By David Colman
Hypes: Race Car for the Street
Gripes: Relocate Command Control
The all new 2016 Mazda Miata provided the highlight of my test driving year. In the Bay Area, one of the most challenging back roads traverses the foothills between Sunol and Fremont. This narrow, tortuous stretch of pavement includes hundreds of sharp turns, most of them blind on entrance or exit. I’ve done this road in a Porsche 911 Turbo, which proved way too much car for this poorly paved passage. You wouldn’t want a Corvette here or a BMW M3, let alone a fat tired Ferrari or Maserati. They’re all too heavy and reluctant to change direction. What you do want is Mazda’s new Miata MX-5, re-engineered from the ground up to be lighter and nimbler than ever before. On this stretch of pavement, the latest MX-5 proved absolutely magical. It changed direction faster than ‘Mr. Toad’s Wild Ride’ at Disneyland. The Miata enjoys perfect balance thanks to its 52/48% front/rear weight distribution. And speaking of weight, new aluminum hood and trunk lids help pare the Miata to just 2,313 lb., a number unheard of in today’s safety festooned behemoths.
The Miata remains mercifully unfettered by all the expensive, optional lane change alert systems now plaguing the auto industry. If you need rear cross traffic alert while backing up the Miata, just drop the convertible top and turn your head around. Ever so much better than peering at a dimly lit screen on your dash. In so many ways, this car is a delightful throwback to the sports cars from Italy and Great Britain like Alfa Romeo’s Duetto and British Leyland’s Triumph TR 4. The Miata shares the enduring simplicity of these forerunners, with a 4 cylinder, non-turbo engine up front, sophisticated all- independent suspension, and excellent 4 wheel disc brakes. In the case of our test Miata, those brakes received a substantial upgrade over stock, with Brembo front brake calipers clamping 11 inch Brembo made discs. You must order the $3,400 “1BB” package which also provides German forged alloy BBS wheels finished in dark grey. As part of a no extra charge group, you’ll also want the “2AP” package, which transforms the appearance of the MX-5 from benevolent to snarky. The aero accoutrements of the 2AP group include piano black tail spoiler, flared side skirts, and front airdam.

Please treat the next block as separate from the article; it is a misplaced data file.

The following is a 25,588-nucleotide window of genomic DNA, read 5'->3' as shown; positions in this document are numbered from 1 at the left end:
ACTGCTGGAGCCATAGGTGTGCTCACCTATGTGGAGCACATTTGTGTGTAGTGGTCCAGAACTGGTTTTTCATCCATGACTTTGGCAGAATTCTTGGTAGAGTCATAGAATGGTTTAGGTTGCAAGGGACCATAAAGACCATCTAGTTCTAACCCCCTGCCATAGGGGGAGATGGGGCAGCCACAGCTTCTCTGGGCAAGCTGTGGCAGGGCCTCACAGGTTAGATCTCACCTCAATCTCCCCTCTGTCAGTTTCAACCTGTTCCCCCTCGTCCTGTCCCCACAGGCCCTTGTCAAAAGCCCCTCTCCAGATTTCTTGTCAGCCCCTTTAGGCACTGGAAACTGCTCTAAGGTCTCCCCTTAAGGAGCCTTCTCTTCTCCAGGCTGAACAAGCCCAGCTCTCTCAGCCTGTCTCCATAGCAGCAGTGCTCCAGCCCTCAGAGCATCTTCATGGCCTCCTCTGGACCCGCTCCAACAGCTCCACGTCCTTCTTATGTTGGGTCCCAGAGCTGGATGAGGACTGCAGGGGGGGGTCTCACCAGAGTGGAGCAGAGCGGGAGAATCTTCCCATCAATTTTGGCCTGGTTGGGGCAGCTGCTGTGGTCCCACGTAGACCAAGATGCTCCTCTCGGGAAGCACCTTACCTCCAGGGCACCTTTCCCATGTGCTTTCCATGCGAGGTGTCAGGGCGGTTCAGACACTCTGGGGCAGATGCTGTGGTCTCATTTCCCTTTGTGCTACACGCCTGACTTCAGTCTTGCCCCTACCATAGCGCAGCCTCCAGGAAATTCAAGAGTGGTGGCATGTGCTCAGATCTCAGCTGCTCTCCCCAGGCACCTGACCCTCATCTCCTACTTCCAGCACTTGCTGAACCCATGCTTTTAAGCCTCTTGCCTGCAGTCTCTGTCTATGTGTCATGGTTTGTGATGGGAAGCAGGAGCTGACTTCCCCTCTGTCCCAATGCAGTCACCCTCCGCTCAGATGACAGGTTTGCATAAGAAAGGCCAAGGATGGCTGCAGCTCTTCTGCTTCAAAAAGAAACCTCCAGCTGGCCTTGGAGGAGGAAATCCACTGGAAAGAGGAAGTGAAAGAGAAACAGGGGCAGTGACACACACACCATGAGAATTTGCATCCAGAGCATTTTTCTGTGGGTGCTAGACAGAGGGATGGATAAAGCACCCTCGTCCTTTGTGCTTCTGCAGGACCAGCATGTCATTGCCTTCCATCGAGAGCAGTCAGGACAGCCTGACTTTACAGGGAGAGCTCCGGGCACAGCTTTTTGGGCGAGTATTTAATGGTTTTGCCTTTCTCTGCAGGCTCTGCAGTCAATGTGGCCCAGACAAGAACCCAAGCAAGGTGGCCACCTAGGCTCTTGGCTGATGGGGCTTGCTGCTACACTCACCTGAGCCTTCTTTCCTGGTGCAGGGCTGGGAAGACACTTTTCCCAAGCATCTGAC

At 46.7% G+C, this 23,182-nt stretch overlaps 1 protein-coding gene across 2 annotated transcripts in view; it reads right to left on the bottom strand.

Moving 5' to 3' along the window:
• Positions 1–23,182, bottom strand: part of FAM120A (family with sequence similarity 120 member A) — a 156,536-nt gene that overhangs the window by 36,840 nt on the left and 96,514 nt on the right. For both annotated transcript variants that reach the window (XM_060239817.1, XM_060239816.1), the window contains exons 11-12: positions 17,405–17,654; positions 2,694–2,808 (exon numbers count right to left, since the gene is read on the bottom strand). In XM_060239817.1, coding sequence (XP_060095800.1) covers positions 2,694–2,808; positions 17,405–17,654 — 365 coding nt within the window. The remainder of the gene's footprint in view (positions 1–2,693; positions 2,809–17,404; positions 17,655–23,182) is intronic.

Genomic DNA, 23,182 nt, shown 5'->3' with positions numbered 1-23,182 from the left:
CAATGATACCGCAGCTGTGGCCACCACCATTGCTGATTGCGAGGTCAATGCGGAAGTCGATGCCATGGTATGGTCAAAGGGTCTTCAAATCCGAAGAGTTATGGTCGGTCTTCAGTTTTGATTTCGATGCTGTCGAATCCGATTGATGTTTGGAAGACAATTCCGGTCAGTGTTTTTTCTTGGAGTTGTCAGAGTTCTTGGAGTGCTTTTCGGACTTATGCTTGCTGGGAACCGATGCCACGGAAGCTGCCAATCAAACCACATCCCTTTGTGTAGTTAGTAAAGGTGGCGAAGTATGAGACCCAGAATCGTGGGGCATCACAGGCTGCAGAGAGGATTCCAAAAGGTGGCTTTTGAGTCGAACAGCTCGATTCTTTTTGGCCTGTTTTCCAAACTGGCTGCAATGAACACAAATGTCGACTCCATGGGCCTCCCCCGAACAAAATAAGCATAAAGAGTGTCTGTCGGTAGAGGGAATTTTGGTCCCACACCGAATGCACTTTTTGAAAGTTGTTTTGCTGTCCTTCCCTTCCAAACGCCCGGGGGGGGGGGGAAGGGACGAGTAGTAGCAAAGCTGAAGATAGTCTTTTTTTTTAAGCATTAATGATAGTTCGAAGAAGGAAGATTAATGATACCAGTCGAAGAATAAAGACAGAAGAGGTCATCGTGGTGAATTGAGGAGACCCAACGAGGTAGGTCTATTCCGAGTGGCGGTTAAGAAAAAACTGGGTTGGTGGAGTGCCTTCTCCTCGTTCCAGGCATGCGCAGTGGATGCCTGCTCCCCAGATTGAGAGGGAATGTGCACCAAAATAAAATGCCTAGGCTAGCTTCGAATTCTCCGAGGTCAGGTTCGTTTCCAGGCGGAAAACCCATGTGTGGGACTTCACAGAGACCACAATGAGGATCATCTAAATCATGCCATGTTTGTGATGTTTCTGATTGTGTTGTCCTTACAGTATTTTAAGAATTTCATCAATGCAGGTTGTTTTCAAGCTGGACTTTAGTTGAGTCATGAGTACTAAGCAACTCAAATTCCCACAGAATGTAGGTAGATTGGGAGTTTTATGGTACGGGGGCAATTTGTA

The 17 inch BBS wheels provide support for first class Bridgestone Potenza S001 radials which are modest in dimension (205/45R17) but tenacious in grip. On the foothill twister, the Potenzas never once lost their grip, tackled every turn without so much as a chirp of protest. Of course, the fact that Mazda includes a sport tuned suspension with Bilstein shock absorbers and a limited slip differential as standard fitment does wonders for the handling of the MX-5. On sharp turns, it responds like a go-kart thanks to its ultra-tight turning circle of 30. 8 feet, and its super quick steering wheel travel of just 2.7 turns, lock-to-lock. When you’re not tackling a snaky back road, the Miata is still a lot of fun to drive. It can zip into traffic holes or parking places that would make a cumbersome SUV envious of its agility. Since we had the top down for most of our test week, visibility was unimpeded in all directions. Even with the top up, Mazda has thoughtfully provided a heated glass rear window element to help clear the dew and the view. The top is manually actuated, with no weight-adding electric motors necessary. While still seated you can fold the top or raise it with just one hand. When down, it clicks into its own receptacle and forms its own tonneau-like cover. With the top dropped and the side windows raised, the cockpit is draft free.
The latest Miata has also inherited a few of the less endearing traits of vintage British sports cars. For example, the layout of the passenger compartment resembles something an MG designer would have fudged together back in 1970. There’s no glove box in the dash, almost no storage in the doors, and the cup holders are so far behind you on the center tunnel as to be all but useless. The “Multi-Function Commander Control” is mounted on the transmission tunnel just aft of the 6-speed manual gearbox stick. This control enables you to trigger selection by depressing its center button. In actual practice every time you change gears and rest your forearm on the tunnel you inadvertently trigger a selection change on the commander control. I lost count of the number of times I unintentionally shifted channel choice from XM Satellite to FM radio thanks to this idiosyncrasy. But in the big picture it’s quite insignificant. Because this a sports car you buy because you love driving, not because you love listening to tunes.
2016 Mazda MX-5 Miata
- Engine: 2.0 liter inline 4 with DOHC
- Horsepower: 155hp@6000rpm
- Torque: 148lb.-ft.@4600rpm
- Fuel Consumption: 27MPG City/34MPG Highway
- Price as Tested: $32,820
- Star Rating: 10 out of 10 Stars